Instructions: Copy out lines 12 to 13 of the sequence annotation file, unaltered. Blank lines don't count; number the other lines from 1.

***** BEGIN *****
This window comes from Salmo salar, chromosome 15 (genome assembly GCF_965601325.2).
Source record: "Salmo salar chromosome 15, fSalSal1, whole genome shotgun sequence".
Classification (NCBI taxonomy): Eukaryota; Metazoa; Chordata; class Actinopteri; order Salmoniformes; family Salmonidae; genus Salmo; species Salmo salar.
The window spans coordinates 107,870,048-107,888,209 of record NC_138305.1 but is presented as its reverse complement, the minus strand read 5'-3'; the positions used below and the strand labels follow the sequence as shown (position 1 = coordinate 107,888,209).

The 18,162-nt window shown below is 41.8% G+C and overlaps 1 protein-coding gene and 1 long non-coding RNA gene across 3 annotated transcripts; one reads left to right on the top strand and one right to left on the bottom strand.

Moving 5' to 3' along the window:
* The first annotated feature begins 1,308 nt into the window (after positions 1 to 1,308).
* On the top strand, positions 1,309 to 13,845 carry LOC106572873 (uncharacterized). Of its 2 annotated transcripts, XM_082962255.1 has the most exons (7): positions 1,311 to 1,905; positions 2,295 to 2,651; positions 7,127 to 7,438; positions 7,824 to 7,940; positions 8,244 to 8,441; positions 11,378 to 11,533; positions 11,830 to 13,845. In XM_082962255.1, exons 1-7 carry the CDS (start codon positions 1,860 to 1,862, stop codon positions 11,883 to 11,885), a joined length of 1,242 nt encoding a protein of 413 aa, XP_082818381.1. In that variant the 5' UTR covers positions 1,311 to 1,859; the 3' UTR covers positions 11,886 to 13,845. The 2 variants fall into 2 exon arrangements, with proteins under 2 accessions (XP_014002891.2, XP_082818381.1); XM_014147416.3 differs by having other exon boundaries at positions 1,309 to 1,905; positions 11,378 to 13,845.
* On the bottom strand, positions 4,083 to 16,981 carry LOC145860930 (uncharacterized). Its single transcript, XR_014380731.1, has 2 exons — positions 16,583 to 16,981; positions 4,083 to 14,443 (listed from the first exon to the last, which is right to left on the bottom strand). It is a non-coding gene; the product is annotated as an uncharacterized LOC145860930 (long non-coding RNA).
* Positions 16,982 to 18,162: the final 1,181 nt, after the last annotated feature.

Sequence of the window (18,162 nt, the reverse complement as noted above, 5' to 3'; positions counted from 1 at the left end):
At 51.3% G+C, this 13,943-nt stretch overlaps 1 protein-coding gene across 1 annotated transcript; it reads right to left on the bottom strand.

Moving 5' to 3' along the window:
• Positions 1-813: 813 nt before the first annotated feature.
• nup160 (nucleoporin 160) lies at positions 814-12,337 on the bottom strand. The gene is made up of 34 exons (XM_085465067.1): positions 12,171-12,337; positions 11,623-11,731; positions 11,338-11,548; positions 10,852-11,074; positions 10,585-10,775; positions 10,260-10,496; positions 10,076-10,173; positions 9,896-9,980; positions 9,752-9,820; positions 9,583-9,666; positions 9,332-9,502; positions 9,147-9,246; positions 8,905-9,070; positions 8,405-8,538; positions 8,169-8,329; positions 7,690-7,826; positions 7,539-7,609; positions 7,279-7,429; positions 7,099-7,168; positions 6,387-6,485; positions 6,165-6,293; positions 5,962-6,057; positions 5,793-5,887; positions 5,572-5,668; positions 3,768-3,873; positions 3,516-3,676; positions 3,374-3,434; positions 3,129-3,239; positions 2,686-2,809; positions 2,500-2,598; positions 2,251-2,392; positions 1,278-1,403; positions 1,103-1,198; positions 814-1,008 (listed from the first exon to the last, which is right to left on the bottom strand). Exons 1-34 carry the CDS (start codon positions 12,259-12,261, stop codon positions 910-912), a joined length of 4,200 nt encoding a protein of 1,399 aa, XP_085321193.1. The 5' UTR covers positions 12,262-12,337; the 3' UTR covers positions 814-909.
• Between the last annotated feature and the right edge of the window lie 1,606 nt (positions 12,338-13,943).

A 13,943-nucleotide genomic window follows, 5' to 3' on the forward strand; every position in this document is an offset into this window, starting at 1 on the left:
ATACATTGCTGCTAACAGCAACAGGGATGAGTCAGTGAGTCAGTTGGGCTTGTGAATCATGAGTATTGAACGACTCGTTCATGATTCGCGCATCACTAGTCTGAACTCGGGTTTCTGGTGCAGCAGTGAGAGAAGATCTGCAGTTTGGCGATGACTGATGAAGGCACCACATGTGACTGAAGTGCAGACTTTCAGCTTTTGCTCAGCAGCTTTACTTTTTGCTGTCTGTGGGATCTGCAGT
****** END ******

At 51.3% G+C, this 13,943-nt stretch overlaps 1 protein-coding gene across 1 annotated transcript; it reads right to left on the bottom strand.

Moving 5' to 3' along the window: